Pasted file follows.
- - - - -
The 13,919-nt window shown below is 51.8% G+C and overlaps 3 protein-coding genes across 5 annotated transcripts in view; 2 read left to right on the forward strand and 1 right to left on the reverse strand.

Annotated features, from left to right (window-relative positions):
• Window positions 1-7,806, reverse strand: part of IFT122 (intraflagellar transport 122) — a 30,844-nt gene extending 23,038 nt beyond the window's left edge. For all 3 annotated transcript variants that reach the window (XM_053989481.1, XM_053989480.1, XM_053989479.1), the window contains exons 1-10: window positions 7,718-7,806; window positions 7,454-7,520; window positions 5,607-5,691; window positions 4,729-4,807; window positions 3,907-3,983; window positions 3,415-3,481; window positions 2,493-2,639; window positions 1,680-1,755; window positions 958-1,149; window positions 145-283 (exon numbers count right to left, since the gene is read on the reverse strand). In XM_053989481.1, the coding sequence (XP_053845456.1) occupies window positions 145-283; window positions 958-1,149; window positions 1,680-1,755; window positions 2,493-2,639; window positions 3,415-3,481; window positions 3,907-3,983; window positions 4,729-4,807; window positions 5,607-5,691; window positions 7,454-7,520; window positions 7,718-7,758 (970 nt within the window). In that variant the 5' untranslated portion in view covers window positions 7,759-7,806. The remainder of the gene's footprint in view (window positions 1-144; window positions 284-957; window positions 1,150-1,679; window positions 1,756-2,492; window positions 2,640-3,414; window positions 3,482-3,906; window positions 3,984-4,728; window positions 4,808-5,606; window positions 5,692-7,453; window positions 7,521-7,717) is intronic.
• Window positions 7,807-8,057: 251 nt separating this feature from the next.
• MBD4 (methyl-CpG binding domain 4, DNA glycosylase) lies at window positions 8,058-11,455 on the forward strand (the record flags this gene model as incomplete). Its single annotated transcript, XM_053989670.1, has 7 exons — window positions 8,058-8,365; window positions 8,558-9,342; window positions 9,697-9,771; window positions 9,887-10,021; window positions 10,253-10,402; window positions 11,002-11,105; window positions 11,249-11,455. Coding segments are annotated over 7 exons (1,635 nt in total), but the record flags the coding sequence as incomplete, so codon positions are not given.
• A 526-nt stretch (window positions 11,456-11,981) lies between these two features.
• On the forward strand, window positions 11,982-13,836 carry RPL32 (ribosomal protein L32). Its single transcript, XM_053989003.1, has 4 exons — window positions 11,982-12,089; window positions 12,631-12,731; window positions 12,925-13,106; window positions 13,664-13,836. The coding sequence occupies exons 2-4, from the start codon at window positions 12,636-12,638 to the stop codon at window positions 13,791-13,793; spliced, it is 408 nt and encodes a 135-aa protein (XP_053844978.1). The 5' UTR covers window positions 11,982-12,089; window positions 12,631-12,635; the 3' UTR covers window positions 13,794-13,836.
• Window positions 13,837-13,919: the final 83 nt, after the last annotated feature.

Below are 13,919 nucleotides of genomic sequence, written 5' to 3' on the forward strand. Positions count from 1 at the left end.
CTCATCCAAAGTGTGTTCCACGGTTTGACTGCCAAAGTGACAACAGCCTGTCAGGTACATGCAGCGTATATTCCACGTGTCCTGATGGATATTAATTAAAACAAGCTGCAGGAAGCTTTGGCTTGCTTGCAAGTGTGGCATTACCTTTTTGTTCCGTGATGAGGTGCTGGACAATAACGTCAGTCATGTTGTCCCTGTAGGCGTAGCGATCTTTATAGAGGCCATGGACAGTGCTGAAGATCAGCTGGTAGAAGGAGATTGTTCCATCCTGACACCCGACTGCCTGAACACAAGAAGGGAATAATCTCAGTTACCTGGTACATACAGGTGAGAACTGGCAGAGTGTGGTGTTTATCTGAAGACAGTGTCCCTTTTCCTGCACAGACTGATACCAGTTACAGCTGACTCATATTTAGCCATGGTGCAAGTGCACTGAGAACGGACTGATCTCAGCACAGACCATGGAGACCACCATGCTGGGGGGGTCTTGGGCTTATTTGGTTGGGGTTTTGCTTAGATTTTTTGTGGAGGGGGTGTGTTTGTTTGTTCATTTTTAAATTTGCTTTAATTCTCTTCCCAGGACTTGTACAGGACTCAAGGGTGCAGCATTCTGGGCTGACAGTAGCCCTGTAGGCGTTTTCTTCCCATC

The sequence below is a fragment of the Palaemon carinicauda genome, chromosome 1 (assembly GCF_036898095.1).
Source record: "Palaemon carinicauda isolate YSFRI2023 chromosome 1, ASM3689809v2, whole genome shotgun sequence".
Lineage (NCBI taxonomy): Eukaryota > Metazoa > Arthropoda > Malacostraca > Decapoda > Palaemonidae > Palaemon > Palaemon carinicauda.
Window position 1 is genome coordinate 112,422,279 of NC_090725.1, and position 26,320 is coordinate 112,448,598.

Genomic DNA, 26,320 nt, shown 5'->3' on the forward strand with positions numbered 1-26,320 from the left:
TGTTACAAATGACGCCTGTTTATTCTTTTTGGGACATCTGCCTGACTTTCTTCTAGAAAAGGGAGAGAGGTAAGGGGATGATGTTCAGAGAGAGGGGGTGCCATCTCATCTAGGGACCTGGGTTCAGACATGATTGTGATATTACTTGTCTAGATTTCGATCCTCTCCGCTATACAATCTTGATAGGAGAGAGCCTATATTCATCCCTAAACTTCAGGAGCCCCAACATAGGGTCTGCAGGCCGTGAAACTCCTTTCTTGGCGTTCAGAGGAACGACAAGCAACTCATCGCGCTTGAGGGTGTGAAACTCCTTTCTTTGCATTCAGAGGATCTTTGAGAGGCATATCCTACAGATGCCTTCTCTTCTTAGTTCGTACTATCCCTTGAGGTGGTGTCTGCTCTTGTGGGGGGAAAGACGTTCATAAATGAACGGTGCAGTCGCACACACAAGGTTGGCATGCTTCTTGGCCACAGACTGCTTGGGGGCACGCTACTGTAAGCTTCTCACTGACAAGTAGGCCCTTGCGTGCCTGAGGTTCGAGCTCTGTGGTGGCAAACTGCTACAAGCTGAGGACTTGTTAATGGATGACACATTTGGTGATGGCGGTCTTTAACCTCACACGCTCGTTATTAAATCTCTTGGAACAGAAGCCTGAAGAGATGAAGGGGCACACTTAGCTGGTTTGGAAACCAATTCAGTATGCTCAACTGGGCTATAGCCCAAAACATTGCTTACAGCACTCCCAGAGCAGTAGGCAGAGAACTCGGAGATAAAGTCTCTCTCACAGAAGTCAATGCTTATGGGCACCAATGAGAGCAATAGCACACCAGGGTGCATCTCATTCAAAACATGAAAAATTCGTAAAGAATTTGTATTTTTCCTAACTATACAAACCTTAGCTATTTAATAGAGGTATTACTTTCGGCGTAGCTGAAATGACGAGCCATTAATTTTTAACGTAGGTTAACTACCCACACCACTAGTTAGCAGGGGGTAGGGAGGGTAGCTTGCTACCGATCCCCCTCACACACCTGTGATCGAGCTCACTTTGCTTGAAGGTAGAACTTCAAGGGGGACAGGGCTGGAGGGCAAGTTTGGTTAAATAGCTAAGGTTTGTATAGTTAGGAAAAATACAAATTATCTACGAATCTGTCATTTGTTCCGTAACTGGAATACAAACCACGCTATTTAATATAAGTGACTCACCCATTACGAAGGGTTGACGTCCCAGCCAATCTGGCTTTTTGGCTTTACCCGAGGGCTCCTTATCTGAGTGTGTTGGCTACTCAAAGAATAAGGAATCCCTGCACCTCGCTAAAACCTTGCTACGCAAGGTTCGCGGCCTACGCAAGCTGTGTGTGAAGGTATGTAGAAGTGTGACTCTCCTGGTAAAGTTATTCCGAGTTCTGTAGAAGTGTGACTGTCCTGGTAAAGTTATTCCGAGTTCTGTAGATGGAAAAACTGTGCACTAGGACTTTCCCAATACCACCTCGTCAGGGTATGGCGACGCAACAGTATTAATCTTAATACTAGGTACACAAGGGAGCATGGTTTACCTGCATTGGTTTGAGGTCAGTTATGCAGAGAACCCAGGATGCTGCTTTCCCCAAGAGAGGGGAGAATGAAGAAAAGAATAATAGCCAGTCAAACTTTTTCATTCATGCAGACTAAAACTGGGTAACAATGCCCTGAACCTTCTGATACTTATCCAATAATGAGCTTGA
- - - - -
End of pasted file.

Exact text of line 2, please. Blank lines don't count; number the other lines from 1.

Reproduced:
Annotated features, from left to right (window-relative positions):